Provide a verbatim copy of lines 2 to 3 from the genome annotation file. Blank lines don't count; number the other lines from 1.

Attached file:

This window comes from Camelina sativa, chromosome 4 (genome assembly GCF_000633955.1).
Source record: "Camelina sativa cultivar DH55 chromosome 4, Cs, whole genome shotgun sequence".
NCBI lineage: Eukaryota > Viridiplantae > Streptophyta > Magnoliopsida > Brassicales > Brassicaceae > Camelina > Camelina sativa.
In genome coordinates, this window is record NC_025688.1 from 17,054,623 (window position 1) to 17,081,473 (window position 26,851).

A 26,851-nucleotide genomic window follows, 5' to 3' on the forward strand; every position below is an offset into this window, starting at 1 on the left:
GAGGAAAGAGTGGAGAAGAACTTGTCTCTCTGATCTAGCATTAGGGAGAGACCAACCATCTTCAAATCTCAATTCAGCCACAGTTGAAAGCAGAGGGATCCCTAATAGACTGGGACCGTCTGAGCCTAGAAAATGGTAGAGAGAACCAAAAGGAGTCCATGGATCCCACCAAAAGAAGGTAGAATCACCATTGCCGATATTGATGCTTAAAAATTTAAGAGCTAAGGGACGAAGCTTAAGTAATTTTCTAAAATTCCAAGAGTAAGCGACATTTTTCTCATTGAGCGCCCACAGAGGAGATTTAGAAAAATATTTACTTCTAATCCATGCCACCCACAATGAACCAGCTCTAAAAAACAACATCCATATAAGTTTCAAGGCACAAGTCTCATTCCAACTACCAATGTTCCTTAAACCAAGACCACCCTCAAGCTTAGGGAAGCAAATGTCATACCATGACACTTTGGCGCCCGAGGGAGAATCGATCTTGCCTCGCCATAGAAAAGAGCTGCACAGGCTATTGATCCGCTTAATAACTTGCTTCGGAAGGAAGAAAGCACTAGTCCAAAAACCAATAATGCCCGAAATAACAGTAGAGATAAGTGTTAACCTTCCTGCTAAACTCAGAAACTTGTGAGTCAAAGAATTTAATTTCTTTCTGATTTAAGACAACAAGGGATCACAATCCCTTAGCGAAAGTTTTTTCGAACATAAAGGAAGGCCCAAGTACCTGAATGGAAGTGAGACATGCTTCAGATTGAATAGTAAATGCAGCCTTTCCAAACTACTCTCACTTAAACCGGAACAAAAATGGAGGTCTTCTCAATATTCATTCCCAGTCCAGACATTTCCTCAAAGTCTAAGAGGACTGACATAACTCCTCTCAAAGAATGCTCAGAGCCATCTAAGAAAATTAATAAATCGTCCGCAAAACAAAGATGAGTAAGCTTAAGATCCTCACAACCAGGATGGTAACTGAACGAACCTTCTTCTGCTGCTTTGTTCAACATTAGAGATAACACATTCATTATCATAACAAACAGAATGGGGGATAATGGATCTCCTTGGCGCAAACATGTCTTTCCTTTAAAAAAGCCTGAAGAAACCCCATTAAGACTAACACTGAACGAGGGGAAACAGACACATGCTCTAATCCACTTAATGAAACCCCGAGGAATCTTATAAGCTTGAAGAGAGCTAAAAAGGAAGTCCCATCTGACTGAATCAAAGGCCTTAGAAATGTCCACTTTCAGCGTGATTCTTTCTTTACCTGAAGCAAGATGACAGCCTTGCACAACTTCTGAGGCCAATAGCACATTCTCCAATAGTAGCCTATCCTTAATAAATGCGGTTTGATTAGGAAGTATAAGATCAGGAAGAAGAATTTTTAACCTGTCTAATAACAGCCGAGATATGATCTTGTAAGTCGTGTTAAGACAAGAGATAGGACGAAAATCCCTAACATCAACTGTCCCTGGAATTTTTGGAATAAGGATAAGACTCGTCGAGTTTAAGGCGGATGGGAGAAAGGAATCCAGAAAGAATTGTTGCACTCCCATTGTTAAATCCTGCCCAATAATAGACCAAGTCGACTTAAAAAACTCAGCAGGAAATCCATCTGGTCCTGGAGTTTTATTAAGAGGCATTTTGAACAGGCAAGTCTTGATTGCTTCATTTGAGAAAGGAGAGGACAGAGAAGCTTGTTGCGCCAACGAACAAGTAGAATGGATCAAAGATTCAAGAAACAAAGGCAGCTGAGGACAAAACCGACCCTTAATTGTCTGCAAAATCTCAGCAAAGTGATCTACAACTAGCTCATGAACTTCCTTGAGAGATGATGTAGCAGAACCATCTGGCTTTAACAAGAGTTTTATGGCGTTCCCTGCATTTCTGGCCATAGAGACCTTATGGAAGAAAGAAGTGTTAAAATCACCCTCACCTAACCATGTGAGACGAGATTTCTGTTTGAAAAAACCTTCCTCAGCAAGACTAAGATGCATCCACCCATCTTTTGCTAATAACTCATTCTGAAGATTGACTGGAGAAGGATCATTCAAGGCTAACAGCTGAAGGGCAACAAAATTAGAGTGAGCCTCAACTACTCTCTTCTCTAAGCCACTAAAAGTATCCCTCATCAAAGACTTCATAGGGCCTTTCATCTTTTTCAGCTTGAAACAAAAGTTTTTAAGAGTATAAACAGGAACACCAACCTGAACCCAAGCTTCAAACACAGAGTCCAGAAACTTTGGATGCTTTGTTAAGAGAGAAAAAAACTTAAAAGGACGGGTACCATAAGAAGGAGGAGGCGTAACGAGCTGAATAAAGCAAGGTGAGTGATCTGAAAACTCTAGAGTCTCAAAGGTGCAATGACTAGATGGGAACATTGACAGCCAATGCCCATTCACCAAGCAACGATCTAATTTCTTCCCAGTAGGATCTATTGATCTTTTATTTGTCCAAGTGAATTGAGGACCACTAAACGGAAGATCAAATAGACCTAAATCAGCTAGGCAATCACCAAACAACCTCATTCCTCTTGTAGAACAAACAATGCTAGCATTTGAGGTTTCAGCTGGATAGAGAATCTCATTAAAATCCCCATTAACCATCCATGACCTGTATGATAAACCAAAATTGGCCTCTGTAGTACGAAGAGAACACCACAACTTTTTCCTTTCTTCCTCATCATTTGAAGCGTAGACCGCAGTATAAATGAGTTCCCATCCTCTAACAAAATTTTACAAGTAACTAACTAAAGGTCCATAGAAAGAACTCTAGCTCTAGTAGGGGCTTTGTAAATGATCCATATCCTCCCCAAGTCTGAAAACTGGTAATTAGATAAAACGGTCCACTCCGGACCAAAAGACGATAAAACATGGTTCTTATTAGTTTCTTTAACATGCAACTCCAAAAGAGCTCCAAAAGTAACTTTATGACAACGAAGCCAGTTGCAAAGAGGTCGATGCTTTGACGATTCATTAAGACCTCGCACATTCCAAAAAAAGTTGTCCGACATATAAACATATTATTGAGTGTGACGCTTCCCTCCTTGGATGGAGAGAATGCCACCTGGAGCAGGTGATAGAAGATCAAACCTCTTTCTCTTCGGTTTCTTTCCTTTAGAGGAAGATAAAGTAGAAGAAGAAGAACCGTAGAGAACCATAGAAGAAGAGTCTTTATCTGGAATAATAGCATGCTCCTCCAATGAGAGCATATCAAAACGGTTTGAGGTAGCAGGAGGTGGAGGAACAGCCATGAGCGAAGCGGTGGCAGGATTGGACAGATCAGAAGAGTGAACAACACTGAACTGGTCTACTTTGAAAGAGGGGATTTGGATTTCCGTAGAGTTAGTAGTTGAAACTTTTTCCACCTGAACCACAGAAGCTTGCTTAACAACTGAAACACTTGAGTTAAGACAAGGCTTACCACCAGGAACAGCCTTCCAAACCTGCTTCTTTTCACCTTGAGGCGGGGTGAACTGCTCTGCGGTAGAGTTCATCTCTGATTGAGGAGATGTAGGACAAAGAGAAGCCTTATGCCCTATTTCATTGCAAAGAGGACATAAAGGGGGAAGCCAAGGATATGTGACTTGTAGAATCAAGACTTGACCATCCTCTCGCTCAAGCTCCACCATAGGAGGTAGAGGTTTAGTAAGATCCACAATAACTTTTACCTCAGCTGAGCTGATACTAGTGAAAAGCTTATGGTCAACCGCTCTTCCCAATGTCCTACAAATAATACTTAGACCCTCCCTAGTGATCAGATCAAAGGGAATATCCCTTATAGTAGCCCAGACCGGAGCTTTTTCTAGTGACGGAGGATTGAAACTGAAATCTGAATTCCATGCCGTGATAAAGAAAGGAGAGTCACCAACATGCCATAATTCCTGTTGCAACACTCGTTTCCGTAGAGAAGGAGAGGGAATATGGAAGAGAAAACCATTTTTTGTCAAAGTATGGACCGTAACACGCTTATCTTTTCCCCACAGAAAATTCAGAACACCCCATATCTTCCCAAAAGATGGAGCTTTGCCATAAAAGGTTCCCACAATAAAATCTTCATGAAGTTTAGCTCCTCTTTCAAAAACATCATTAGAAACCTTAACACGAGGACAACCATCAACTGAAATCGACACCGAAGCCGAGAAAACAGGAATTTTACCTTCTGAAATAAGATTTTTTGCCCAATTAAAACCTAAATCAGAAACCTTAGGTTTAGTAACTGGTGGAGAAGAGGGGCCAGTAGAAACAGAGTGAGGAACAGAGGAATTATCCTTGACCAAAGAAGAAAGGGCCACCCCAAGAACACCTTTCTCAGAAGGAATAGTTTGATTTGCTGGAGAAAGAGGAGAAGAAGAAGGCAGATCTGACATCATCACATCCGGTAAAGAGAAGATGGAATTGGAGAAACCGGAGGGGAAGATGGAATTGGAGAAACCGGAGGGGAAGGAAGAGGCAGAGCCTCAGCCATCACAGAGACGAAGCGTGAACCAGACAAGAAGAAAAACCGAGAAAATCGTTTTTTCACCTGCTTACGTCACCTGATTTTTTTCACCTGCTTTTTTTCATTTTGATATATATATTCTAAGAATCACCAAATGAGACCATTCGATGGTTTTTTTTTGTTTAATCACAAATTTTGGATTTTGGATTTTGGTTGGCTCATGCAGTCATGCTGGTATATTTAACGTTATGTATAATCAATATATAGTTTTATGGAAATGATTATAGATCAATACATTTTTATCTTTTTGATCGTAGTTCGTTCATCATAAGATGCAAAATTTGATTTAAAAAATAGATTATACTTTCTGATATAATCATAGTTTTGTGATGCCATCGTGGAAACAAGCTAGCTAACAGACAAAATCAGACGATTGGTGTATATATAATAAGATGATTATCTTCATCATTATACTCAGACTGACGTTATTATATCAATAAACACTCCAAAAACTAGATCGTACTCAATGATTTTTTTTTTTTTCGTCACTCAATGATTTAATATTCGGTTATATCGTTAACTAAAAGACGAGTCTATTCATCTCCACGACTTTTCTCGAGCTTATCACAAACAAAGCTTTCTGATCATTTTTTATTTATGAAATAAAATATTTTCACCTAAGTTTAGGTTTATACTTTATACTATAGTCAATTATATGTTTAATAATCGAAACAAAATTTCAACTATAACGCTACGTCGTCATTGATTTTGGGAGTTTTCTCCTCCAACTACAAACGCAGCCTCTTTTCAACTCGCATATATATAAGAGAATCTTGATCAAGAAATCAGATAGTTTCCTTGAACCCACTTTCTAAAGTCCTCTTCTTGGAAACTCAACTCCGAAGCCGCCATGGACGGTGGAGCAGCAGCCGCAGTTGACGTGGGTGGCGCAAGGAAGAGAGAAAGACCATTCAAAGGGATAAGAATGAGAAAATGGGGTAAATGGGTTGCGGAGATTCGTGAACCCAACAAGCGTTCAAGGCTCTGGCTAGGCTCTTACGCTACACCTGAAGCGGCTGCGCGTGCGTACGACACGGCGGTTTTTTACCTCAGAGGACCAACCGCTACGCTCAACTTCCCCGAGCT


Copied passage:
Source record: "Camelina sativa cultivar DH55 chromosome 4, Cs, whole genome shotgun sequence".
NCBI lineage: Eukaryota > Viridiplantae > Streptophyta > Magnoliopsida > Brassicales > Brassicaceae > Camelina > Camelina sativa.